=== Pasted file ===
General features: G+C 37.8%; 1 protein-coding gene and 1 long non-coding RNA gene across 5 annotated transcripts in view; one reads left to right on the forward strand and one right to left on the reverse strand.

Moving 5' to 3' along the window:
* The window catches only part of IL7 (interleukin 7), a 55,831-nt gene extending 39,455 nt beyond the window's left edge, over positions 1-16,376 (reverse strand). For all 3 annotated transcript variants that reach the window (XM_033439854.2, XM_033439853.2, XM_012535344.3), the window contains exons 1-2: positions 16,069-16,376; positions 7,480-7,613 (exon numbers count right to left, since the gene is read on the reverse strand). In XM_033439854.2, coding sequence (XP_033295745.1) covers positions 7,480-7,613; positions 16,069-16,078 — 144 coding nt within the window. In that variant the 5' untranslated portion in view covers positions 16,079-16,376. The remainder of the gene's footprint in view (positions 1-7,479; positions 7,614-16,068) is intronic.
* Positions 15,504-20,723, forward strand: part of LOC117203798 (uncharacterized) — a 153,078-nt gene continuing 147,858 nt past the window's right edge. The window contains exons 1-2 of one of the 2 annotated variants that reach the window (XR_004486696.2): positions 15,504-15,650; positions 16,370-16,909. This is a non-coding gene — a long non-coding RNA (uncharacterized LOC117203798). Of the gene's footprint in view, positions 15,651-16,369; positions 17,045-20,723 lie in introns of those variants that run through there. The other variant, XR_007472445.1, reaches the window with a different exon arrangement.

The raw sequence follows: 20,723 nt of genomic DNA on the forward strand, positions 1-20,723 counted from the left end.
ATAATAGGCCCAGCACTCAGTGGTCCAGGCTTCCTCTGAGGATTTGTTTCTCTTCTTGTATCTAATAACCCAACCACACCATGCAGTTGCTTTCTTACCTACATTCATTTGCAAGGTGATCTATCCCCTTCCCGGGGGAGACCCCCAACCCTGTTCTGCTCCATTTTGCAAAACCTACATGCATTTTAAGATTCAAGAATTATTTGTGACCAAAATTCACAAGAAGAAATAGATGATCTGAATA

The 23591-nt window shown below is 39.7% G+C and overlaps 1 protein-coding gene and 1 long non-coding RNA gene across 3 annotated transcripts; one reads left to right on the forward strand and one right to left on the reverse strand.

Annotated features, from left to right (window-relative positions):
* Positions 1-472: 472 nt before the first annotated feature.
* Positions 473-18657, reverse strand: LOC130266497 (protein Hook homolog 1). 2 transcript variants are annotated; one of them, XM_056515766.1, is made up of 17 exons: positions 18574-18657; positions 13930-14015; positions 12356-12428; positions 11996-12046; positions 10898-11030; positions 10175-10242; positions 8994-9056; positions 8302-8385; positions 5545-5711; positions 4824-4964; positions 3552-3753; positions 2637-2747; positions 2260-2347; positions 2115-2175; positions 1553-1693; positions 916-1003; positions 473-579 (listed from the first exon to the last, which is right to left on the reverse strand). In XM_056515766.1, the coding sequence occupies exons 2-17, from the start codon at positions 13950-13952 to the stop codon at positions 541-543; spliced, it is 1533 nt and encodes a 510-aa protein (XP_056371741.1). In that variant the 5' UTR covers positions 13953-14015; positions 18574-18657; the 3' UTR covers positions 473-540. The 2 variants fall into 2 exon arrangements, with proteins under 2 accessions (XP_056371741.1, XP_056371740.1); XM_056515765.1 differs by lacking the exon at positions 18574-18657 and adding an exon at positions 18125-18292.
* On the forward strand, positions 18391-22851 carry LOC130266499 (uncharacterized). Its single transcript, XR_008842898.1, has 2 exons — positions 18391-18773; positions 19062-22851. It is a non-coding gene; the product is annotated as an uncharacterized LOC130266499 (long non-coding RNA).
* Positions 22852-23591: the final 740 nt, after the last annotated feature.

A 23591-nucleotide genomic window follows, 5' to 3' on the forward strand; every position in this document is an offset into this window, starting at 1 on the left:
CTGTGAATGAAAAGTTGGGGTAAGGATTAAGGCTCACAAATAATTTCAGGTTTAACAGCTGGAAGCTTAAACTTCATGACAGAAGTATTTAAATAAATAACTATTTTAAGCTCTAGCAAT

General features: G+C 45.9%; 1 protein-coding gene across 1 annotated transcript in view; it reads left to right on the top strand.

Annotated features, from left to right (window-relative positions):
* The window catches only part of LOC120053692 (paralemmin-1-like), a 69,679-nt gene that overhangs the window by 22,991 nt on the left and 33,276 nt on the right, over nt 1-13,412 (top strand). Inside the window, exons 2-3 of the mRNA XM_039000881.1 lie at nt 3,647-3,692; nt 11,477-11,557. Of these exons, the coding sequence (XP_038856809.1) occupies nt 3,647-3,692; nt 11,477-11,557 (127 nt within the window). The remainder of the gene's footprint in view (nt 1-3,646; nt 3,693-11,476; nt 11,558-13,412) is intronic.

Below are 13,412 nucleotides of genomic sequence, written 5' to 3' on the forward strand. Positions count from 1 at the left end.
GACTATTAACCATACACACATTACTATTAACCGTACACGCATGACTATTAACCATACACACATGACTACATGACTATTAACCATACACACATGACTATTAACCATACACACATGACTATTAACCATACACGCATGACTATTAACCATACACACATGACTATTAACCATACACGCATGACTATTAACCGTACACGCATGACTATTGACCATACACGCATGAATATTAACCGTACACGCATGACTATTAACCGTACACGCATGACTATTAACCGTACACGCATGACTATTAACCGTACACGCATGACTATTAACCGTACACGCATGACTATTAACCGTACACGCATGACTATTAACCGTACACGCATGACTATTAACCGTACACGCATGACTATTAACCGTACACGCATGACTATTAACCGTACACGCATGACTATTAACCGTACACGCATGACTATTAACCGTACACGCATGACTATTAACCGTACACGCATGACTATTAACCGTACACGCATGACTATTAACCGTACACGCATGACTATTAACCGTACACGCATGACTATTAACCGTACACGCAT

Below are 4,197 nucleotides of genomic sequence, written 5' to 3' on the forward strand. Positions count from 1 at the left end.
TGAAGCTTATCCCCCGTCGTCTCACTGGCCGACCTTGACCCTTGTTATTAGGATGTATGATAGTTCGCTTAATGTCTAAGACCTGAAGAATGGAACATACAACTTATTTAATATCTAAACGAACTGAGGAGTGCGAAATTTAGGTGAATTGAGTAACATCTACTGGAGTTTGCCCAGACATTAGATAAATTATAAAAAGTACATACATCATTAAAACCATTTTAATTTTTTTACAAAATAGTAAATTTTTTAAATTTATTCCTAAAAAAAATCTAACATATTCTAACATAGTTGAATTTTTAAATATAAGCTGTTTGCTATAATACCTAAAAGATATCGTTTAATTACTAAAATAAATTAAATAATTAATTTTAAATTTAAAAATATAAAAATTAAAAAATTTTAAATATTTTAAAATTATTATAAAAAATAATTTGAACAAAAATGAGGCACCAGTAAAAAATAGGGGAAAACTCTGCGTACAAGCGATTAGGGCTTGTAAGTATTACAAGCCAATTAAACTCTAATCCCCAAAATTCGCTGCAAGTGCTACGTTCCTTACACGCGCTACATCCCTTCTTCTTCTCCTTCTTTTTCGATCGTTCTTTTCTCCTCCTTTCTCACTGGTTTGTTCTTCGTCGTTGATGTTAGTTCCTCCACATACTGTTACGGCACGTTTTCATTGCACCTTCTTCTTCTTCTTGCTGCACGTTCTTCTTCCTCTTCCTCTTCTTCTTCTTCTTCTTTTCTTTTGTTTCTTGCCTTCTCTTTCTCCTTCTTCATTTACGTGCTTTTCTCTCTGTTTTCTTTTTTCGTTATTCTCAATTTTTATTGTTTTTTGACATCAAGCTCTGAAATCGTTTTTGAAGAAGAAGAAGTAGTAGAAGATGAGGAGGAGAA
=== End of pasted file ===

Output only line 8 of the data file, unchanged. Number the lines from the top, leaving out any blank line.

Annotated features, from left to right (window-relative positions):